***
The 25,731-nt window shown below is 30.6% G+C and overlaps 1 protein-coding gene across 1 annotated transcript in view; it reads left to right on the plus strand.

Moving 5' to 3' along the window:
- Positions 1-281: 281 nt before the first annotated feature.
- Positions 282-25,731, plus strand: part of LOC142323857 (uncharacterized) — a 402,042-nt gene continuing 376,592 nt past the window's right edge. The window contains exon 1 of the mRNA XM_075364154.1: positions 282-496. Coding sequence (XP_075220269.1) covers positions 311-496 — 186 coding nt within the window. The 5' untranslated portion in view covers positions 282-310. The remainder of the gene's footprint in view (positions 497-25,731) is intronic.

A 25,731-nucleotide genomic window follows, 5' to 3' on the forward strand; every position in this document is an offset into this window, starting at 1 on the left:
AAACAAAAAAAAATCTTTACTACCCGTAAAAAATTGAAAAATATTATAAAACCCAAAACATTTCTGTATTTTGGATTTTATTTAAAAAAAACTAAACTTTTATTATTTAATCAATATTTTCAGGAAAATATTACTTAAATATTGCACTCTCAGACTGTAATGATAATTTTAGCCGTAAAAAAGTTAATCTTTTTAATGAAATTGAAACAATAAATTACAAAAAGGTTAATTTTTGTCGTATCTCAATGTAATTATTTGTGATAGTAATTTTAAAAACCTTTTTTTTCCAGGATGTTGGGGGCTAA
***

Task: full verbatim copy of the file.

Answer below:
The 25,731-nt window shown below is 30.6% G+C and overlaps 1 protein-coding gene across 1 annotated transcript in view; it reads left to right on the plus strand.

Moving 5' to 3' along the window:
- Positions 1-281: 281 nt before the first annotated feature.
- Positions 282-25,731, plus strand: part of LOC142323857 (uncharacterized) — a 402,042-nt gene continuing 376,592 nt past the window's right edge. The window contains exon 1 of the mRNA XM_075364154.1: positions 282-496. Coding sequence (XP_075220269.1) covers positions 311-496 — 186 coding nt within the window. The 5' untranslated portion in view covers positions 282-310. The remainder of the gene's footprint in view (positions 497-25,731) is intronic.

A 25,731-nucleotide genomic window follows, 5' to 3' on the forward strand; every position in this document is an offset into this window, starting at 1 on the left:
AAACAAAAAAAAATCTTTACTACCCGTAAAAAATTGAAAAATATTATAAAACCCAAAACATTTCTGTATTTTGGATTTTATTTAAAAAAAACTAAACTTTTATTATTTAATCAATATTTTCAGGAAAATATTACTTAAATATTGCACTCTCAGACTGTAATGATAATTTTAGCCGTAAAAAAGTTAATCTTTTTAATGAAATTGAAACAATAAATTACAAAAAGGTTAATTTTTGTCGTATCTCAATGTAATTATTTGTGATAGTAATTTTAAAAACCTTTTTTTTCCAGGATGTTGGGGGCTAA